PM snubs Ulfa
PRIME MINISTER Manmohan Singh left the ruling Congress red-faced on Saturday by ruling out any discussion on sovereignty of the state. He also reminded the NSCN (Isak-Muivah) that the territorial integrity of the northeastern states could not be compromised.india Updated: Apr 02, 2006 02:03 IST
PRIME MINISTER Manmohan Singh left the ruling Congress red-faced on Saturday by ruling out any discussion on sovereignty of the state. He also reminded the NSCN (Isak-Muivah) that the territorial integrity of the northeastern states could not be compromised.
The Congress had been trumpeting the "breakthrough" in the peace process with the ULFA in the run-up to the Assembly elections slated for April 3 and 10. The ULFA, which is rigid about discussing sovereignty, had also issued statements obliquely exhorting people to vote for the Congress.
The NSCN-IM, on the other hand, wants the Naga peace process to centre round the issue of integration of all Naga-inhabited areas towards creating Greater Nagalim. Assam, Arunachal Pradesh and Manipur bordering Nagaland, are vehemently against this.
"They (ULFA) can raise the issue (sovereignty of Assam) but that does not mean we will discuss it. Talks can be held only within the framework of the Constitution," Singh told reporters before leaving for a series of election rallies.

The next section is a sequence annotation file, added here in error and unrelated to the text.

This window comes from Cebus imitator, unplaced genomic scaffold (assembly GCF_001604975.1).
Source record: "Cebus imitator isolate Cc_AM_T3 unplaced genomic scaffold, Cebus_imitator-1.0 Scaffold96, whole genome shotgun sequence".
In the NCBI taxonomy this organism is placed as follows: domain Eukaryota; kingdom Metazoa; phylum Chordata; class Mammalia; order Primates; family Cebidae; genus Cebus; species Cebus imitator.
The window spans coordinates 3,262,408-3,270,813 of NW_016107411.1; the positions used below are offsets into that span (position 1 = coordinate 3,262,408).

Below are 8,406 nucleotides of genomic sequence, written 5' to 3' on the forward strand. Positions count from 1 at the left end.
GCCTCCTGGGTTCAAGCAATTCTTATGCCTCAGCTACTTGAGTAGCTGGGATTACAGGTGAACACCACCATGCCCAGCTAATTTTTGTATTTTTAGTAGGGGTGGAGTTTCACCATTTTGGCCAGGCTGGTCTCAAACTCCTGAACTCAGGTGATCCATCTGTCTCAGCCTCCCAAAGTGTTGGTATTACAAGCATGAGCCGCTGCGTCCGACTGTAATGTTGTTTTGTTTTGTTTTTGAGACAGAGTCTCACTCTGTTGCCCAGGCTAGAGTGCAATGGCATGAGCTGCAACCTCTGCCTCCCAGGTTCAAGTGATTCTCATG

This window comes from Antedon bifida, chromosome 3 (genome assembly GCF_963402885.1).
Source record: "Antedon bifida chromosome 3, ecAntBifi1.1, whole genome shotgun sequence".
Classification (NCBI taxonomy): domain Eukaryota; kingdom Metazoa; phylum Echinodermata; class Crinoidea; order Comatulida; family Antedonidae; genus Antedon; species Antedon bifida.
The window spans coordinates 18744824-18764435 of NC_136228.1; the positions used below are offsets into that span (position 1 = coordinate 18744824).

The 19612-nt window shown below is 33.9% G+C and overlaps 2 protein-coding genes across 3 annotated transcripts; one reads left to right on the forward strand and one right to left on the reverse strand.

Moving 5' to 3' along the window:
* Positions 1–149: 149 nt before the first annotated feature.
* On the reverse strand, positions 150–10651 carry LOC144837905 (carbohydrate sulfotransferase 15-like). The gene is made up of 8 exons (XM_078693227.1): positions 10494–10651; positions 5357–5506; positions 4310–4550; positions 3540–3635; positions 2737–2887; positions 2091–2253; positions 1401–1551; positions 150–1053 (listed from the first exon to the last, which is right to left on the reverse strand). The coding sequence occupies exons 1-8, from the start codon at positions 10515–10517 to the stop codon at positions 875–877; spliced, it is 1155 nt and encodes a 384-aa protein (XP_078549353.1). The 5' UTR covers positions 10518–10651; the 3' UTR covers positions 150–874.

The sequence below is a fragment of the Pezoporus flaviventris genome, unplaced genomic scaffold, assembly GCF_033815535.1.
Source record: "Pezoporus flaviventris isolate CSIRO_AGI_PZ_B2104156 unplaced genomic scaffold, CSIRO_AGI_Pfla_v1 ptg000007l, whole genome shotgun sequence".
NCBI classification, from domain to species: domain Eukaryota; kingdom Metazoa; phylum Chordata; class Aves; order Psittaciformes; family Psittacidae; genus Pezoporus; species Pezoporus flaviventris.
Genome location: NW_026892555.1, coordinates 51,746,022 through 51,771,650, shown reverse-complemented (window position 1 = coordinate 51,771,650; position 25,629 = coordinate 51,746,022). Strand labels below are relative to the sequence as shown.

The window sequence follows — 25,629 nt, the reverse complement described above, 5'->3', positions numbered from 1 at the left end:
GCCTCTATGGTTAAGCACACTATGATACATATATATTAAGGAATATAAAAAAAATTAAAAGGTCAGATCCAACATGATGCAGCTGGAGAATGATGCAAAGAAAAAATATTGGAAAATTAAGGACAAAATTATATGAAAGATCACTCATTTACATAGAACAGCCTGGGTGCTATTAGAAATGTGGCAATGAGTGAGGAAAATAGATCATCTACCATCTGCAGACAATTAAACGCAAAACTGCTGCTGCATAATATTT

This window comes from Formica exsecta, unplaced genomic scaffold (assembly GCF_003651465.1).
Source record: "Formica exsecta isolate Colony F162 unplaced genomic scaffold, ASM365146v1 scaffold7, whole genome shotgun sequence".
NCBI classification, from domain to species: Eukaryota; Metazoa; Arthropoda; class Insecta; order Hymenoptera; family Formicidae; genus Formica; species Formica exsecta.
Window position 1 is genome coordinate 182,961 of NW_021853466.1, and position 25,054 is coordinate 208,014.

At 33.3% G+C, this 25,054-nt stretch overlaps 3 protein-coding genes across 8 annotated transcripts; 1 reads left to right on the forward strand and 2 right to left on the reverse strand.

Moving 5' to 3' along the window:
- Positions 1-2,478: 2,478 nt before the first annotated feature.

On the NSCN-IM demand, he added: "The question of compromising territorial integrity without the consent of the states concerned does not arise."
On the touchy issue of influx, the Prime Minister said the Congress was committed to checking infiltration but was also duty-bound to ensure security for the minorities.
Singh also ruled out mid-term elections in the country and expressed confidence that the UPA government would complete its full term. "Our government is very much on the right track," he said. On the fate of controversial Election Commissioner N Chawla, he said he would apply his mind after returning to New Delhi.
The PM's visit, incidentally, followed the gunning down of Lal Deka, commandant of the ULFA's 109th Battalion in Goalpara district Friday evening. The ULFA had sought cessation of counter-insurgency operations as a prelude to possible talks after the elections.
Later addressing an election rally at the at the Nalbari College field, Singh assured the minorities in the state that they had nothing to fear after the repeal of the IMDT Act.
"The IMDT Act may have been repealed but the minorities should not be afraid because we are committed to ensuring that no genuine Indian citizens are harassed in the process of solving the infiltration problem," he said.
An amendment to the Foreigners' Act has been brought to ensure that no citizen is harassed in the process of detection, he said.
First Published: Apr 02, 2006 02:03 IST